A key advantage of cross-functional teams lies in the extensive knowledge each member contributes, representing their respective departments. This familiarity streamlines information retrieval, enhancing team efficiency by minimizing time spent on data gathering.

Deeper data

Cross-functional teams necessitate information spanning all management levels, originating from the perceived necessity to make strategic, tactical, and operational decisions. These teams, often self-directed, amalgamate traditionally distinct types of information. 

For instance, new product development, typically a tactical process, receives strategic direction from top management and utilizes operational departments like engineering and marketing. 

Regardless of focus, the team requires information associated with all three decision-making levels, showcasing its multifaceted information needs.

A more comprehensive range of users

Cross-functional teams comprise individuals from diverse organizational areas, requiring information to be accessible to all team members. 

Technical, financial, and marketing data, among others, should be presented in a universally understandable format, acknowledging that technical data isn’t exclusive to engineers, financial data to accountants, or HR data to human resources personnel.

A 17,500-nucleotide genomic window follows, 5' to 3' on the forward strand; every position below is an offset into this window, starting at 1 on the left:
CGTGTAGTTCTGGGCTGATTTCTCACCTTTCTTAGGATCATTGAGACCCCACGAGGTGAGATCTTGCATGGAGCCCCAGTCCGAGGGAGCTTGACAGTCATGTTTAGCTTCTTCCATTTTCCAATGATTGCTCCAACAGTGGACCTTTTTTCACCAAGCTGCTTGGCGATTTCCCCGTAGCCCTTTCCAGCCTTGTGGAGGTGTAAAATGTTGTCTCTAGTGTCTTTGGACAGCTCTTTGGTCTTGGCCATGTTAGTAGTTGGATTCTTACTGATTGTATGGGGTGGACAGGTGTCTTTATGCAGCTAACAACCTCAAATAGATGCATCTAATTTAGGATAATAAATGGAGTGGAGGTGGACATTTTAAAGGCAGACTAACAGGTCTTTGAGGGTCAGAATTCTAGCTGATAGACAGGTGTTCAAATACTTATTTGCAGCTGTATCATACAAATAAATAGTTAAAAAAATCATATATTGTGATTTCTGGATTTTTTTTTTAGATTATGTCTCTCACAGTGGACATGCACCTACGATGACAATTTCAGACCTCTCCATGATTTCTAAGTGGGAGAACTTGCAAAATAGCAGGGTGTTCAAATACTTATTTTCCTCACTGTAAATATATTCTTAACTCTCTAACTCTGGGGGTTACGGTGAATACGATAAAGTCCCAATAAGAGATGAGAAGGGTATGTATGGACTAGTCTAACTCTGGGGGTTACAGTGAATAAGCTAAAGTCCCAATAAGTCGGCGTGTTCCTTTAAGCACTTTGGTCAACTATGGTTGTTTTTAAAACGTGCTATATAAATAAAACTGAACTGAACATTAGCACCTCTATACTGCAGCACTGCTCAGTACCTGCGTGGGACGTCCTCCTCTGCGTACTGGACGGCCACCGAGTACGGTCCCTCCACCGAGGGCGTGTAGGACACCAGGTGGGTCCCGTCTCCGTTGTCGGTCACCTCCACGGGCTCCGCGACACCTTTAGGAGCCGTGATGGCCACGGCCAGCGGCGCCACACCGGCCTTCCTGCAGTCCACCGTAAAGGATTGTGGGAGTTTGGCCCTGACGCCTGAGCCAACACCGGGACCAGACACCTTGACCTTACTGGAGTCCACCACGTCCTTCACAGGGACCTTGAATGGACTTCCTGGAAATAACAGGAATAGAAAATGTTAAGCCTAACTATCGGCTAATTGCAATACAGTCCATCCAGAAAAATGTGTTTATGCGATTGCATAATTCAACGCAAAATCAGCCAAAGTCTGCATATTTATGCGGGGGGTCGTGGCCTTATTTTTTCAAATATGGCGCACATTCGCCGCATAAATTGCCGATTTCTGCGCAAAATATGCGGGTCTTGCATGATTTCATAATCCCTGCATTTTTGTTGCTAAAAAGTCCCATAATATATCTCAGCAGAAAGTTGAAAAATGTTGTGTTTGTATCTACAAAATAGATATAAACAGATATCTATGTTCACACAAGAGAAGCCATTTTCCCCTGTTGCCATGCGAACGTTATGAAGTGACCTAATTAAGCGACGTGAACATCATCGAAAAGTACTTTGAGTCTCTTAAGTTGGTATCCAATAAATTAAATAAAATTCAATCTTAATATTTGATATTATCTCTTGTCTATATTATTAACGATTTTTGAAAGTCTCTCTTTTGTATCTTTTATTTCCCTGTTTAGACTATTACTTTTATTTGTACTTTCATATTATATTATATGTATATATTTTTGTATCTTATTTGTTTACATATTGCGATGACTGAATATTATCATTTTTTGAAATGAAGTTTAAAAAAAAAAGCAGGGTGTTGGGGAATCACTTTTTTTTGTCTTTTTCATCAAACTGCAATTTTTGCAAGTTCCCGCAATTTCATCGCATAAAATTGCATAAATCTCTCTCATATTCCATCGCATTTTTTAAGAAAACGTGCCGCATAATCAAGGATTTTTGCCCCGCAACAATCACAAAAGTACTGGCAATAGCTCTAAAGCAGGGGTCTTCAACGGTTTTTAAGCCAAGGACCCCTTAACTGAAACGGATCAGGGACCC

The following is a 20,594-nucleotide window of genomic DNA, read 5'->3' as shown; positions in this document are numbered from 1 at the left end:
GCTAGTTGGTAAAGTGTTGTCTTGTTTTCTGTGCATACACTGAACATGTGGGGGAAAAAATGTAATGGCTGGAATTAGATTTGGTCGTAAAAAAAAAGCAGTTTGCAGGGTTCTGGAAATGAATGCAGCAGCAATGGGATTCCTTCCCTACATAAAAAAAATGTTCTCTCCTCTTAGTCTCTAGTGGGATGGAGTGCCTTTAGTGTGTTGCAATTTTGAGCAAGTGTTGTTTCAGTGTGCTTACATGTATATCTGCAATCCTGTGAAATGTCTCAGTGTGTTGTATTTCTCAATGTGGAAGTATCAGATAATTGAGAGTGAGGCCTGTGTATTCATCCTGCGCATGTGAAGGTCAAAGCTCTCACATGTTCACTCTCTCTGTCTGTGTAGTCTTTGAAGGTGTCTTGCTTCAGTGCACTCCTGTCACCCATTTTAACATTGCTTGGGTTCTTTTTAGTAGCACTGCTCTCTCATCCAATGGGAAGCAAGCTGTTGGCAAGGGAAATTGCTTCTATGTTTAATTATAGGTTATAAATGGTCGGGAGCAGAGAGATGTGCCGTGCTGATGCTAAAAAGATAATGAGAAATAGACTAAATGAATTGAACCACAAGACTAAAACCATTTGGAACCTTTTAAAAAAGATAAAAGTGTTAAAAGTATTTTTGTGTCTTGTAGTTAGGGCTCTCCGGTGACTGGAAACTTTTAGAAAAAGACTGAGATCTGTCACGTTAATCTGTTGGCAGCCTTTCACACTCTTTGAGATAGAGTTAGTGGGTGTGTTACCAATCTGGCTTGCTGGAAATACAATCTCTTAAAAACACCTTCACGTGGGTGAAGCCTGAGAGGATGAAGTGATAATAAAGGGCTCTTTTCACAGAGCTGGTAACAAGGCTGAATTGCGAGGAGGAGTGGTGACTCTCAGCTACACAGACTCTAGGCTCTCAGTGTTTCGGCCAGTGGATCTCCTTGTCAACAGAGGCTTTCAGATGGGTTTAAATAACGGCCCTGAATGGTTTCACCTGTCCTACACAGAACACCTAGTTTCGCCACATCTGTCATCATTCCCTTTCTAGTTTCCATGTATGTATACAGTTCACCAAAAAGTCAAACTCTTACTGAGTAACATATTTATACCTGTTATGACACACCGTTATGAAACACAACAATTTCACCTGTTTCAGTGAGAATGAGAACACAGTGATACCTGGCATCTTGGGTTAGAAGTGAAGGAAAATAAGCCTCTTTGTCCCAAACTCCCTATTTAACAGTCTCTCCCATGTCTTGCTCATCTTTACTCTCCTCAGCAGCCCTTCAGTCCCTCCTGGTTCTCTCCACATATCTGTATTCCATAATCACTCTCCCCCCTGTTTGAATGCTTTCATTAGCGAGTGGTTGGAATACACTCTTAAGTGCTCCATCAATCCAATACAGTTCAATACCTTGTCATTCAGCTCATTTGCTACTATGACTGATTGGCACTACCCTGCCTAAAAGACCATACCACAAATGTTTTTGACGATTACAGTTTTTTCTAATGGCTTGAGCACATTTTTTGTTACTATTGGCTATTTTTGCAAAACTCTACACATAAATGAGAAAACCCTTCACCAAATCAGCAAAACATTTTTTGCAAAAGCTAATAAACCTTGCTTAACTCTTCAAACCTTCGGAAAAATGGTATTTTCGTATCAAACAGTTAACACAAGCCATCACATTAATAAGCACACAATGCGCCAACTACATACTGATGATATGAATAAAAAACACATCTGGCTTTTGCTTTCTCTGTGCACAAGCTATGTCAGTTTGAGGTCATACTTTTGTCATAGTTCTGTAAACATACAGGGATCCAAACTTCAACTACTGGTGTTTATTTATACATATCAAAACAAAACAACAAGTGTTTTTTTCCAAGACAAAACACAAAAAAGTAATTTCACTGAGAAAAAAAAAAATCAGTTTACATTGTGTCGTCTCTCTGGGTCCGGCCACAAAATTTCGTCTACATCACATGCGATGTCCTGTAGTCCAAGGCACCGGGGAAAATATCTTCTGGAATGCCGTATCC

Without middle managers for data processing, organizations must streamline information for cross-functional teams. 

The process of streamlining information for cross-functional teams involves the following steps:

  • Minimizing specialized jargon.
  • Prioritizing information.
  • Concealing complex statistical procedures.
  • Offering result interpretations.
  • Providing clear explanations. 

Data visualization systems play a crucial role in presenting intricate results intuitively, facilitating better comprehension.

Less goal-oriented

Since Peter Drucker’s 1954 book The Practice of Management published his views on management by objectives, business decision-making has become more goal-oriented.

Managers have come to view decision-making generally, and strategic thinking in particular, as a multi-stage process that starts with assessing the current situation, defining objectives, and then determining how to reach these objectives. Management by objectives applied this basic scheme to virtually all significant decisions.